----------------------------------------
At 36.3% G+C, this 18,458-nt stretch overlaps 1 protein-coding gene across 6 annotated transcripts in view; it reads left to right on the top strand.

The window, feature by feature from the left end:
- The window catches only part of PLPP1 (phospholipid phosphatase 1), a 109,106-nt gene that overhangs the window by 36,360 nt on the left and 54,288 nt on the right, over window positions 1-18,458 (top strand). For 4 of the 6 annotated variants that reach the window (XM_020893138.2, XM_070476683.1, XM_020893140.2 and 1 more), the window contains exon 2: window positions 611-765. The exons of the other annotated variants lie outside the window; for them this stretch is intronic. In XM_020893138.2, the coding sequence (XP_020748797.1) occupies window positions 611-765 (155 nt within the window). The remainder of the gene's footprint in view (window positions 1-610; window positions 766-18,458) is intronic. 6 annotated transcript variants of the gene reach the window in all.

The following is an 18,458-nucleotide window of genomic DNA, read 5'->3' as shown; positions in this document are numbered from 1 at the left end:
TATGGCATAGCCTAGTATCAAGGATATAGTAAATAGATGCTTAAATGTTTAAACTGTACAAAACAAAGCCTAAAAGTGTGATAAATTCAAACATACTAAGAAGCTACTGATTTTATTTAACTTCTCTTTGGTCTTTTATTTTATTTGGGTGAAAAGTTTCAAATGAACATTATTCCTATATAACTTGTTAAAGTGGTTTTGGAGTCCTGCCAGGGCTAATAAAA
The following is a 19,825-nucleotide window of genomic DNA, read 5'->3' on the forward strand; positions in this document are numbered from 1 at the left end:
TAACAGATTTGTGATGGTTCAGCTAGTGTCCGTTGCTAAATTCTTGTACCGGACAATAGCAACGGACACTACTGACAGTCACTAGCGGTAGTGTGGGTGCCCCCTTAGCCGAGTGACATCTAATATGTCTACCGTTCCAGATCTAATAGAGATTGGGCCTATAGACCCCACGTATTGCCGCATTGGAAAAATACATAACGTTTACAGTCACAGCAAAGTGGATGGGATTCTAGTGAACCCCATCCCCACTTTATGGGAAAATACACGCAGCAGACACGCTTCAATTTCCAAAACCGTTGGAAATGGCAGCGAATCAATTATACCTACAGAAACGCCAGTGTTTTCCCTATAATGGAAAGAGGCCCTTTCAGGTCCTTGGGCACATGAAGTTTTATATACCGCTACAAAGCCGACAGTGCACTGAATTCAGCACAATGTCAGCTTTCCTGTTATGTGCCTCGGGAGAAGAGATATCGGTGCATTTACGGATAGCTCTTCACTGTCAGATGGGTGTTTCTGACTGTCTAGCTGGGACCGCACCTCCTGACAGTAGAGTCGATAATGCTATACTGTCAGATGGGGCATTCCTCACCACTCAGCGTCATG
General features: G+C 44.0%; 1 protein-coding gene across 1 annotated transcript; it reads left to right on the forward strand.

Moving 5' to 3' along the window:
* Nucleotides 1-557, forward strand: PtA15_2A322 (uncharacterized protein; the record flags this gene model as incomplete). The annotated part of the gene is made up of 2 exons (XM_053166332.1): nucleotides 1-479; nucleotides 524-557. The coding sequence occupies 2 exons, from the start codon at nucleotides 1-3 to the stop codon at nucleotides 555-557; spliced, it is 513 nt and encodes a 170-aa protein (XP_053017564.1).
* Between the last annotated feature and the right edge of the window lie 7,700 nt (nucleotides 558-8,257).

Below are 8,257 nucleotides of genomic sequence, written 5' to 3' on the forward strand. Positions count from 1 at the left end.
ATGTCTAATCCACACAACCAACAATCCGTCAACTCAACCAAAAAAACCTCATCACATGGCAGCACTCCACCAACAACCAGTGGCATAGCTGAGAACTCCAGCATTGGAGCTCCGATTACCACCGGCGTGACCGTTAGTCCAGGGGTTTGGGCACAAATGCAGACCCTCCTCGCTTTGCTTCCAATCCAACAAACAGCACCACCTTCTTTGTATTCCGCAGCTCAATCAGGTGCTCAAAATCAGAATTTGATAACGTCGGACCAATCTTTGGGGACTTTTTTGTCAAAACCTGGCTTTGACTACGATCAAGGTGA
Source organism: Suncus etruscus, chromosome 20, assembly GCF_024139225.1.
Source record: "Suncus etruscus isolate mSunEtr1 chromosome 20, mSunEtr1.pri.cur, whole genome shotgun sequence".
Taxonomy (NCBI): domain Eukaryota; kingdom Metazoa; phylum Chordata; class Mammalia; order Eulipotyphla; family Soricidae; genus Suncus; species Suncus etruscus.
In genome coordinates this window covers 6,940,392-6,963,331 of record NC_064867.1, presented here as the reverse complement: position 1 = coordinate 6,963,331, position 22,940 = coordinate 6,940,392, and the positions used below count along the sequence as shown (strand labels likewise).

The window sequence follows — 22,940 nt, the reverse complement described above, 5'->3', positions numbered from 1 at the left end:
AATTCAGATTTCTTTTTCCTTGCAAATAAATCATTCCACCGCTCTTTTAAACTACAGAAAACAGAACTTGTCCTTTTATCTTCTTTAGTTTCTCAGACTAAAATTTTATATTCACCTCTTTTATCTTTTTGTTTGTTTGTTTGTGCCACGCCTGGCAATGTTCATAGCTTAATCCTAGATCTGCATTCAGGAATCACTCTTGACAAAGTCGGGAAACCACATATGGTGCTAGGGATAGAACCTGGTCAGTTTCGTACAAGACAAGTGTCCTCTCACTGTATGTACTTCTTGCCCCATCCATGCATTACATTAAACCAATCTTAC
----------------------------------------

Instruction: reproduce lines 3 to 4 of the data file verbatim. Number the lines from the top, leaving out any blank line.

- The window catches only part of PLPP1 (phospholipid phosphatase 1), a 109,106-nt gene that overhangs the window by 36,360 nt on the left and 54,288 nt on the right, over window positions 1-18,458 (top strand). For 4 of the 6 annotated variants that reach the window (XM_020893138.2, XM_070476683.1, XM_020893140.2 and 1 more), the window contains exon 2: window positions 611-765. The exons of the other annotated variants lie outside the window; for them this stretch is intronic. In XM_020893138.2, the coding sequence (XP_020748797.1) occupies window positions 611-765 (155 nt within the window). The remainder of the gene's footprint in view (window positions 1-610; window positions 766-18,458) is intronic. 6 annotated transcript variants of the gene reach the window in all.

The following is an 18,458-nucleotide window of genomic DNA, read 5'->3' as shown; positions in this document are numbered from 1 at the left end: